Jesus did not rebuke them when they "kept asking" about the future Jewish kingdom (Acts 1:7). After all, He had opened their minds to understand the Scriptures (Luke 24:44), so they knew what they were asking. But God has not revealed His timetable to us and it is futile for us to speculate. The important thing is not to be curious about the future but to be busy in the present, sharing the message of God's spiritual kingdom. This is another emphasis in the Book of Acts (see Acts 8:12; 14:22; 20:25; 28:23, 31).
The power of His Holy Spirit (vv. 4-8). John the Baptist had announced a future baptism of the Holy Spirit (Matt. 3:11; Mark 1:8; Luke 3:16; John 1:33; and see Acts 11:16), and now that prophecy would be fulfilled. Jesus had also promised the coming of the Spirit (John 14:16-18, 26; 15:26-27; 16:7-15). It would be an enduement of power for the disciples so that they would be able to serve the Lord and accomplish His will (Luke 24:49). John had spoken about "the Holy Spirit and fire," but Jesus said nothing about fire. Why? Because the "baptism of fire" has to do with future judgment, when the nation of Israel will go through tribulation (Matt. 3:11-12). The appearing of "tongues of fire" at Pentecost (Acts 2:3) could not be termed a "baptism."
Acts 1:8 is a key verse. To begin with, it explains that the power of the church comes from the Holy Spirit and not from man (see Zech. 4:6). God's people experienced repeated fillings of the Spirit as they faced new opportunities and obstacles (Acts 2:4; 4:8, 31; 9:17; 13:9). Ordinary people were able to do extraordinary things because the Spirit of God was at work in their lives. The ministry of the Holy Spirit is not a luxury; it is an absolute necessity.
"Witness" is a key word in the Book of Acts and is used twenty-nine times as either a verb or a noun. A witness is somebody who tells what he has seen and heard (Acts 4:19-20). When you are on the witness stand in court, the judge is not interested in your ideas or opinions; he only wants to hear what you know. Our English word martyr comes from the Greek word translated "witness," and many of God's people have sealed their witness by laying down their lives.
We hear a great deal these days about "soul winning," and the emphasis is a good one. However, while some of God's people have a calling to evangelism (Eph. 4:11), all of God's people are expected to be witnesses and tell the lost about the Saviour. Not every Christian can bring a sinner to the place of faith and decision (though most of us could do better), but every Christian can bear faithful witness to the Saviour. "A true witness delivereth souls" (Prov. 14:25).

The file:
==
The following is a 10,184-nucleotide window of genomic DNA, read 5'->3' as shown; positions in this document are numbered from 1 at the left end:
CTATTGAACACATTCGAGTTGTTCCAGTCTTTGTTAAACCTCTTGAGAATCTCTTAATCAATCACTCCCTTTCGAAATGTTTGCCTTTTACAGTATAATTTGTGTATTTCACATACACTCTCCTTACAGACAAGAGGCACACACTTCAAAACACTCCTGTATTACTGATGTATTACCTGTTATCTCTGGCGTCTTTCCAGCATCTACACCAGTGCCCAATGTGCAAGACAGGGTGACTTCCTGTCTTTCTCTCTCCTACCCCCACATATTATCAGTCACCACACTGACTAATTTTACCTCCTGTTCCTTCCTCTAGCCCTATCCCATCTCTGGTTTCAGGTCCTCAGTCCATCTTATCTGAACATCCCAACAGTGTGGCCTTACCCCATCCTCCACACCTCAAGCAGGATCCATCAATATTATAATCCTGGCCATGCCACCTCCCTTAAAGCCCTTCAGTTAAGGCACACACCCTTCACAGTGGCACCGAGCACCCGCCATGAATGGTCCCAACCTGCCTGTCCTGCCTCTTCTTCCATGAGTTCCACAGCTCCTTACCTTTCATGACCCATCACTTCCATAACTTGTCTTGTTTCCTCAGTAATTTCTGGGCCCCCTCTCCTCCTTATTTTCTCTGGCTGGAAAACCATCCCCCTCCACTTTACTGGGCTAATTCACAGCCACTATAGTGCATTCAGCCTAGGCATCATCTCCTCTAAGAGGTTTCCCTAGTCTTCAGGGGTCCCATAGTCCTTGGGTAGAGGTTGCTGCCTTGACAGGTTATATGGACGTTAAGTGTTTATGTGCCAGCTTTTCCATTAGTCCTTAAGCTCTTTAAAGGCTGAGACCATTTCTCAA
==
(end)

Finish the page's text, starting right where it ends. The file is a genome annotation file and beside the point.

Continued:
Acts 1:8 also gives us a general outline of the Book of Acts as it describes the geographical spread of the Gospel: from Jerusalem (Acts 1-7) to Judea and Samaria (Acts 8-9), and then to the Gentiles and to the ends of the earth (Acts 10-28). No matter where we live, as Christians we should begin our witness at home and then extend it "into all the world." As Dr. Oswald J. Smith used to say, "The light that shines the farthest will shine the brightest at home."
The assurance of His coming again (vv. 9-11). Our Lord's ascension into heaven was an important part of His ministry, for if He had not returned to the Father, He could not have sent the promised gift of the Holy Spirit (John 16:5-15). Also, in heaven today, the Saviour is our interceding High Priest, giving us the grace that we need for life and service (Heb. 4:14-16). He is also our Advocate before the Father, forgiving us when we confess our sins (1 John 1:9-2:2). The exalted and glorified Head of the church is now working with His people on earth and helping them accomplish His purposes (Mark 16:19-20).
As the believers watched Jesus being taken up to glory, two angels appeared and gently rebuked them. Angels play an important role in the ministry described in Acts, just as they do today, even though we cannot see them (see Acts 5:19-20; 8:26; 10:3-7; 12:7-10, 23; 27:23). The angels are the servants of the saints (Heb. 1:14).
The two messengers gave the believers assurance that Jesus Christ would come again, just as He had been taken from them. This seems to refer to His public "coming in clouds" (Matt. 24:30; 26:64; Rev. 1:7) rather than to His coming for His church "in a moment, in the twinkling of an eye" (1 Cor. 15:51-52; 1 Thes. 4:13-18). Regardless of what views different people may take of God's prophetic program, Christians agree that Jesus is coming again and that He can come at any time. This in itself is a great motivation for faithful Christian service (Luke 12:34-48).
They obeyed their Lord's commandment and returned to Jerusalem "with great joy" (Luke 24:52). It is likely that the group met in the Upper Room where the last Passover had been celebrated, but they were also found at worship in the temple (Luke 24:53).